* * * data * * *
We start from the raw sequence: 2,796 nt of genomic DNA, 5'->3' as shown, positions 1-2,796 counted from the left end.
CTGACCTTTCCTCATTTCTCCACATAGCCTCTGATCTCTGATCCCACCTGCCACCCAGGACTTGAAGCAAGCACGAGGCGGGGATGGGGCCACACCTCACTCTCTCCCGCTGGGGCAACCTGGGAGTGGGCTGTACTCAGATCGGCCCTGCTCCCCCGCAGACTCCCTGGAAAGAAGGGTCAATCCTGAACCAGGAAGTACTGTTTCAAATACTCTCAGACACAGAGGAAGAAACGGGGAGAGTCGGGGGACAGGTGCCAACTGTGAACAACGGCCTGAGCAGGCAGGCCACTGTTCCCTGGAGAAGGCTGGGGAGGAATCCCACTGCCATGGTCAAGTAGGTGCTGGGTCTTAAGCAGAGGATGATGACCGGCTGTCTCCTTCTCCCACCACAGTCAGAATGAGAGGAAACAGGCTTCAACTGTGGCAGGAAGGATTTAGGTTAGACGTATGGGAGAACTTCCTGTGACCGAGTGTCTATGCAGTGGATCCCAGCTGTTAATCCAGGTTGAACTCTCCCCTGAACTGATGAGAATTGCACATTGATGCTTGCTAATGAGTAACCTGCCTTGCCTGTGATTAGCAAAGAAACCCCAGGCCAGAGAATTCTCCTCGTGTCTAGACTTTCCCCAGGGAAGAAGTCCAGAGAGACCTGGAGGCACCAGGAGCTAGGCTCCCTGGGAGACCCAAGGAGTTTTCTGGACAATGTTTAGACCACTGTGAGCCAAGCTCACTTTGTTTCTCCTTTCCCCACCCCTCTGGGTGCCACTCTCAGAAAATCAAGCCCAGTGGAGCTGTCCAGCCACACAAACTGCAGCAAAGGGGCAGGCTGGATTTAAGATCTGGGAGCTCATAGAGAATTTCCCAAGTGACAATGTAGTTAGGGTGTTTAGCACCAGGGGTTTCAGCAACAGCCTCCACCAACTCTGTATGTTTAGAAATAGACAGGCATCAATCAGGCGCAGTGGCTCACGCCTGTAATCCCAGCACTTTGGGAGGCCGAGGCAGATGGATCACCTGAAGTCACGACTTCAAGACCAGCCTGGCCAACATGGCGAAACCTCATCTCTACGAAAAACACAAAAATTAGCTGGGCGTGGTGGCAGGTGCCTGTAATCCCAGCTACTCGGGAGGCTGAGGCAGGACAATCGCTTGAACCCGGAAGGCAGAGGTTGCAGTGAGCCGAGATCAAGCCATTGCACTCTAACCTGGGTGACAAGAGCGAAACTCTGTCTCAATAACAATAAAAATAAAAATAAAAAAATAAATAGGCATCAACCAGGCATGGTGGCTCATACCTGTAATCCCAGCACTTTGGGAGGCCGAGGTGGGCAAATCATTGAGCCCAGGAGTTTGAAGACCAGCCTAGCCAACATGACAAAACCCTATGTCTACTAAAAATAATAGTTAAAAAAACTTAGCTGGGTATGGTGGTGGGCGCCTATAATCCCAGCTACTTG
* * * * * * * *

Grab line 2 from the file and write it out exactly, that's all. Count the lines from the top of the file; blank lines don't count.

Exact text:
CTGACCTTTCCTCATTTCTCCACATAGCCTCTGATCTCTGATCCCACCTGCCACCCAGGACTTGAAGCAAGCACGAGGCGGGGATGGGGCCACACCTCACTCTCTCCCGCTGGGGCAACCTGGGAGTGGGCTGTACTCAGATCGGCCCTGCTCCCCCGCAGACTCCCTGGAAAGAAGGGTCAATCCTGAACCAGGAAGTACTGTTTCAAATACTCTCAGACACAGAGGAAGAAACGGGGAGAGTCGGGGGACAGGTGCCAACTGTGAACAACGGCCTGAGCAGGCAGGCCACTGTTCCCTGGAGAAGGCTGGGGAGGAATCCCACTGCCATGGTCAAGTAGGTGCTGGGTCTTAAGCAGAGGATGATGACCGGCTGTCTCCTTCTCCCACCACAGTCAGAATGAGAGGAAACAGGCTTCAACTGTGGCAGGAAGGATTTAGGTTAGACGTATGGGAGAACTTCCTGTGACCGAGTGTCTATGCAGTGGATCCCAGCTGTTAATCCAGGTTGAACTCTCCCCTGAACTGATGAGAATTGCACATTGATGCTTGCTAATGAGTAACCTGCCTTGCCTGTGATTAGCAAAGAAACCCCAGGCCAGAGAATTCTCCTCGTGTCTAGACTTTCCCCAGGGAAGAAGTCCAGAGAGACCTGGAGGCACCAGGAGCTAGGCTCCCTGGGAGACCCAAGGAGTTTTCTGGACAATGTTTAGACCACTGTGAGCCAAGCTCACTTTGTTTCTCCTTTCCCCACCCCTCTGGGTGCCACTCTCAGAAAATCAAGCCCAGTGGAGCTGTCCAGCCACACAAACTGCAGCAAAGGGGCAGGCTGGATTTAAGATCTGGGAGCTCATAGAGAATTTCCCAAGTGACAATGTAGTTAGGGTGTTTAGCACCAGGGGTTTCAGCAACAGCCTCCACCAACTCTGTATGTTTAGAAATAGACAGGCATCAATCAGGCGCAGTGGCTCACGCCTGTAATCCCAGCACTTTGGGAGGCCGAGGCAGATGGATCACCTGAAGTCACGACTTCAAGACCAGCCTGGCCAACATGGCGAAACCTCATCTCTACGAAAAACACAAAAATTAGCTGGGCGTGGTGGCAGGTGCCTGTAATCCCAGCTACTCGGGAGGCTGAGGCAGGACAATCGCTTGAACCCGGAAGGCAGAGGTTGCAGTGAGCCGAGATCAAGCCATTGCACTCTAACCTGGGTGACAAGAGCGAAACTCTGTCTCAATAACAATAAAAATAAAAATAAAAAAATAAATAGGCATCAACCAGGCATGGTGGCTCATACCTGTAATCCCAGCACTTTGGGAGGCCGAGGTGGGCAAATCATTGAGCCCAGGAGTTTGAAGACCAGCCTAGCCAACATGACAAAACCCTATGTCTACTAAAAATAATAGTTAAAAAAACTTAGCTGGGTATGGTGGTGGGCGCCTATAATCCCAGCTACTTG